SHANGHAI (Reuters) – Chinese regulators have tightened restrictions that ban financial institutions and payment companies from providing services related to cryptocurrency, marking a fresh crackdown on digital coins.
Many of the new rules expand on previous restrictions aimed at cryptocurrencies and close loopholes that had allowed some finance and payment firms to continue in the trade.
WHAT ARE THE NEW MEASURES?
Three financial industry associations on Tuesday directed their members, which include banks and online payment firms, not to offer clients any services involving cryptocurrency, such as currency exchanges, registration, trading, clearing and settlement.
The directives were made in a joint statement from the National Internet Finance Association of China, the China Banking Association and the Payment and Clearing Association of China, and posted by the People’s Bank of China (PBOC).
Additionally, institutions were prohibited from providing cryptocurrency saving, trust or pledging services and issuing financial products related to cryptocurrencies. Crypto-related information services, insurance and derivatives trading are also banned.
Firms were also urged to step up monitoring of money flows involved in cryptocurrency trading.
WHAT WERE EARLIER RULES IN CHINA AGAINST CRYPTOCURRENCIES?
China does not recognise cryptocurrencies as legal tender and the banking system does not accept cryptocurrencies or provide relevant services.
In 2013, the government defined bitcoin as a virtual commodity and said individuals were allowed to freely participate in its online trade.
However, later that year, financial regulators, including the PBOC, banned banks and payment companies from providing bitcoin-related services.
In September 2017, China banned Initial Coin Offerings (ICOs) in a bid to protect investors and curb financial risks.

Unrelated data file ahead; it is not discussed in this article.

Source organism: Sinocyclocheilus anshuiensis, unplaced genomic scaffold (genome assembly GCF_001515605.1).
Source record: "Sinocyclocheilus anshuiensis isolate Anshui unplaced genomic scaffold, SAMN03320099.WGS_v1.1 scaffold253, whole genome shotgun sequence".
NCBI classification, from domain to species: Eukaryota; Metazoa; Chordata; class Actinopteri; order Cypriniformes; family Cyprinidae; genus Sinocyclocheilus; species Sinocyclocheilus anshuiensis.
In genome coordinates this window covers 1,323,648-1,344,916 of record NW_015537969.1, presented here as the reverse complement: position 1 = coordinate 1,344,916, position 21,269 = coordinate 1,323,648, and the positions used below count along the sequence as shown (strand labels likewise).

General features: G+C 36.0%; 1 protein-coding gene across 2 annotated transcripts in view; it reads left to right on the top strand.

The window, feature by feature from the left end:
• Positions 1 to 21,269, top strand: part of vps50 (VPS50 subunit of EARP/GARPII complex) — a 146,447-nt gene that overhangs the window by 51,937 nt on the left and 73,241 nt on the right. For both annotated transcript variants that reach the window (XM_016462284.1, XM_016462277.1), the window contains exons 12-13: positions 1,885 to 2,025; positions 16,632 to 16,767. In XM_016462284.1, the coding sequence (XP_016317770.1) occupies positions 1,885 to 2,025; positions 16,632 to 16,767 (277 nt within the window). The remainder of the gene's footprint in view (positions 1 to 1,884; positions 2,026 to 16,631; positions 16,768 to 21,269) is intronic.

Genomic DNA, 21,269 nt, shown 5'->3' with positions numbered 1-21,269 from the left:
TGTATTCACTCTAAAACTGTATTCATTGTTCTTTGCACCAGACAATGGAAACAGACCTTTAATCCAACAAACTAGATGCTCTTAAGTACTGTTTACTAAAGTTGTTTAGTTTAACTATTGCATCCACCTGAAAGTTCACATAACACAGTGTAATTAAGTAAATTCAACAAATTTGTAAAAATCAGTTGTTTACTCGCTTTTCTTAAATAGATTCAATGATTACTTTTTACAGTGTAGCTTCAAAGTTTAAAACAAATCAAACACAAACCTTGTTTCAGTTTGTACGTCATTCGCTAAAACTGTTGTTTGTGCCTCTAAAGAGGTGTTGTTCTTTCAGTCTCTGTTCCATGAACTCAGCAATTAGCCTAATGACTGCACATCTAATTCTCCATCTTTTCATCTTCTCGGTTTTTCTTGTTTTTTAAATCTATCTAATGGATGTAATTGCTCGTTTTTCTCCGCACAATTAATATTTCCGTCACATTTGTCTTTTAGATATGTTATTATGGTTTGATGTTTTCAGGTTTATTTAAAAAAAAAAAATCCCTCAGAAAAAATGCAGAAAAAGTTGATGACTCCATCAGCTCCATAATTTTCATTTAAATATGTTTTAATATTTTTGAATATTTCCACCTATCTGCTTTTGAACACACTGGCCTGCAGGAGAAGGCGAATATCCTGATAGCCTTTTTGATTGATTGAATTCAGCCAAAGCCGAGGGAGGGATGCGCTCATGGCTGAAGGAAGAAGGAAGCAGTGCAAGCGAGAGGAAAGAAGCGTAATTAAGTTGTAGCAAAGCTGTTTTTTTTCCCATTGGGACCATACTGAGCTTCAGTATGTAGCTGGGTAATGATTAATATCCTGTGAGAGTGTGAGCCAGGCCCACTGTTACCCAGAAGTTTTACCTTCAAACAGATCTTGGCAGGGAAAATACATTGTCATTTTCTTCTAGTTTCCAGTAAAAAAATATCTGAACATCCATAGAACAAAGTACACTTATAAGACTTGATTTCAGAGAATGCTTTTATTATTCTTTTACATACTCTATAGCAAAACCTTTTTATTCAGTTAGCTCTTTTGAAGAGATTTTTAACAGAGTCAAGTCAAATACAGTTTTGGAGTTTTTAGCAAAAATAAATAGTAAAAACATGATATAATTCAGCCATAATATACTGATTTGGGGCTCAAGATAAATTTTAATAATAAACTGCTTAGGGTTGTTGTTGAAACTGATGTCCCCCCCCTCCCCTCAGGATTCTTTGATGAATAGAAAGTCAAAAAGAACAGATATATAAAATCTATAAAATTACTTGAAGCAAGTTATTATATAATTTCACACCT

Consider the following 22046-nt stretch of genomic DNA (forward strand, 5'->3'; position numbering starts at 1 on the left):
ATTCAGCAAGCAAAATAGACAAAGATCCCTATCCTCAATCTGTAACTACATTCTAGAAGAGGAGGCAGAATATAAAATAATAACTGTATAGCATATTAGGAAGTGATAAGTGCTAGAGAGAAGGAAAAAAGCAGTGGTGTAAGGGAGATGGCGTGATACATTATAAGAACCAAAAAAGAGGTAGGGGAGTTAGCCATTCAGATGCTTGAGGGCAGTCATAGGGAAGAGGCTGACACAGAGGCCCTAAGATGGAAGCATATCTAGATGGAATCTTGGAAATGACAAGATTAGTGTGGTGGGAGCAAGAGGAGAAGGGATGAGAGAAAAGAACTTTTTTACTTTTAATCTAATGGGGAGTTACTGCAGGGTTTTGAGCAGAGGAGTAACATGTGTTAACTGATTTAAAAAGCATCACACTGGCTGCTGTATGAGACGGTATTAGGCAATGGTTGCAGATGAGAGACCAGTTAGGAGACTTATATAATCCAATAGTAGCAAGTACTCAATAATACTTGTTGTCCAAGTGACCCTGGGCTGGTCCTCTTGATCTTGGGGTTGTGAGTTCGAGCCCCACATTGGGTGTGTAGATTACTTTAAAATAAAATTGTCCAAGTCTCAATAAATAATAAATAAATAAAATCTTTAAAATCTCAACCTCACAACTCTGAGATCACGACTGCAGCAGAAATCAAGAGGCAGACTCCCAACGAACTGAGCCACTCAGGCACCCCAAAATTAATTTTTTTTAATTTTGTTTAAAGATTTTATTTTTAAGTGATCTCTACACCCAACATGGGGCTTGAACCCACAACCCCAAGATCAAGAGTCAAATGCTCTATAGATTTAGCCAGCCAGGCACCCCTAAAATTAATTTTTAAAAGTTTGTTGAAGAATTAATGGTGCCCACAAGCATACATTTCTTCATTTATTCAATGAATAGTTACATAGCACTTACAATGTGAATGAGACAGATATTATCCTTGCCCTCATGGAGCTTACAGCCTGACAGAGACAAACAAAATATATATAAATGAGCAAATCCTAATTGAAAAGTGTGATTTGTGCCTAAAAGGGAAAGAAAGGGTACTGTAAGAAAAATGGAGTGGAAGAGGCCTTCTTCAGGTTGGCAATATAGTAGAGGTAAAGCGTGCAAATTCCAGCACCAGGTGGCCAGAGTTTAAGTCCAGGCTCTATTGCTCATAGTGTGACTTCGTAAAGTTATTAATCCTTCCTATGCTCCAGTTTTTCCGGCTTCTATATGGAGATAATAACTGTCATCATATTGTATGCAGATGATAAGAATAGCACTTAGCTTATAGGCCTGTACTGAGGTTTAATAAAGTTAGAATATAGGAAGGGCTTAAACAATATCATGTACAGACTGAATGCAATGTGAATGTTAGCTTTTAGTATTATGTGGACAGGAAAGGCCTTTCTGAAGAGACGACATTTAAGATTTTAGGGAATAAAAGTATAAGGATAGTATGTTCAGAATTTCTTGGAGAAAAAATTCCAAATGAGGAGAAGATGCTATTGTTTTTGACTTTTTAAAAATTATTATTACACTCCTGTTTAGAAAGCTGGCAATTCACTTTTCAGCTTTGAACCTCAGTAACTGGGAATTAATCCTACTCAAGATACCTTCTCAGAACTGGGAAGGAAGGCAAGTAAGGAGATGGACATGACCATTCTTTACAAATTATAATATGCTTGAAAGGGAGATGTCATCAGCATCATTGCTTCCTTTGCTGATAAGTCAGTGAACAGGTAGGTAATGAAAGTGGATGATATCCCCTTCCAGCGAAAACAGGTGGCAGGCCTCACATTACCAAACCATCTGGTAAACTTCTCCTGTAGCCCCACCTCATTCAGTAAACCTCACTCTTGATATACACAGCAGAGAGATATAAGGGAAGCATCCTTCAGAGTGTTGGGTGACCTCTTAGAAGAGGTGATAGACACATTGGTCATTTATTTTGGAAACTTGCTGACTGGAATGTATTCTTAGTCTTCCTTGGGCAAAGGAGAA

The ICO rules also banned cryptocurrency trading platforms from converting legal tender into cryptocurrencies and vice versa.
The restrictions prompted most such trading platforms to shut down with many moving offshore.
The ICO rules also barred financial firms and payment companies from providing services for ICOs and cryptocurrencies, including account openings, registration, trading, clearing or liquidation services.
By July 2018, 88 virtual currency trading platforms and 85 ICO platforms that had withdrawn from the market, the PBOC said.
WHY HAS CHINA TIGHTENED REGULATION?
The global bitcoin bull run has revived cryptocurrency trading in China.
Tuesday’s industry directive warned speculative bitcoin trading had rebounded, infringing “the safety of people’s property and disrupting the normal economic and financial order.”
Many Chinese investors were now trading on platforms owned by Chinese exchanges that had relocated overseas, including Huobi and OKEx. Meanwhile, China’s over-the-counter market for cryptocurrencies has become busy again, while once-dormant trading chartrooms on social media have revived.
China-focused exchanges, which also include Binance and MXC, allow Chinese individuals to open accounts online, a process that takes just a few minutes. They also facilitate peer-to-peer deals in OTC markets that help convert Chinese yuan into cryptocurrencies. Such transactions are made through banks, or online payment channels such as Alipay or WeChat Pay.
Retail investors also buy “computing power” from cryptocurrency miners, who design various investment schemes that promise quick and fat returns.
Meanwhile, cryptocurrencies’ potential threat to China’s fiat currency, the yuan, has spurred the PBOC to launch its own digital currency.
WHAT’S THE IMPACT OF THE CRACKDOWN?
The fresh crackdown makes it more difficult for individuals to buy cryptocurrencies using various payment channels, and could impact miners’ business by making it harder for them to exchange cryptocurrencies for yuan.
But banks and payment companies also face challenges of identifying money flows related to cryptocurrencies.
Hong Kong’s Bitcoin Association said in a tweet in response to China’s reiterated ban: “For those new to bitcoin, it is customary for the People’s Bank of China to ban bitcoin at least once in a bull cycle.”
(Reporting by Andrew Galbraith and Samuel Shen; Editing by Sam Holmes)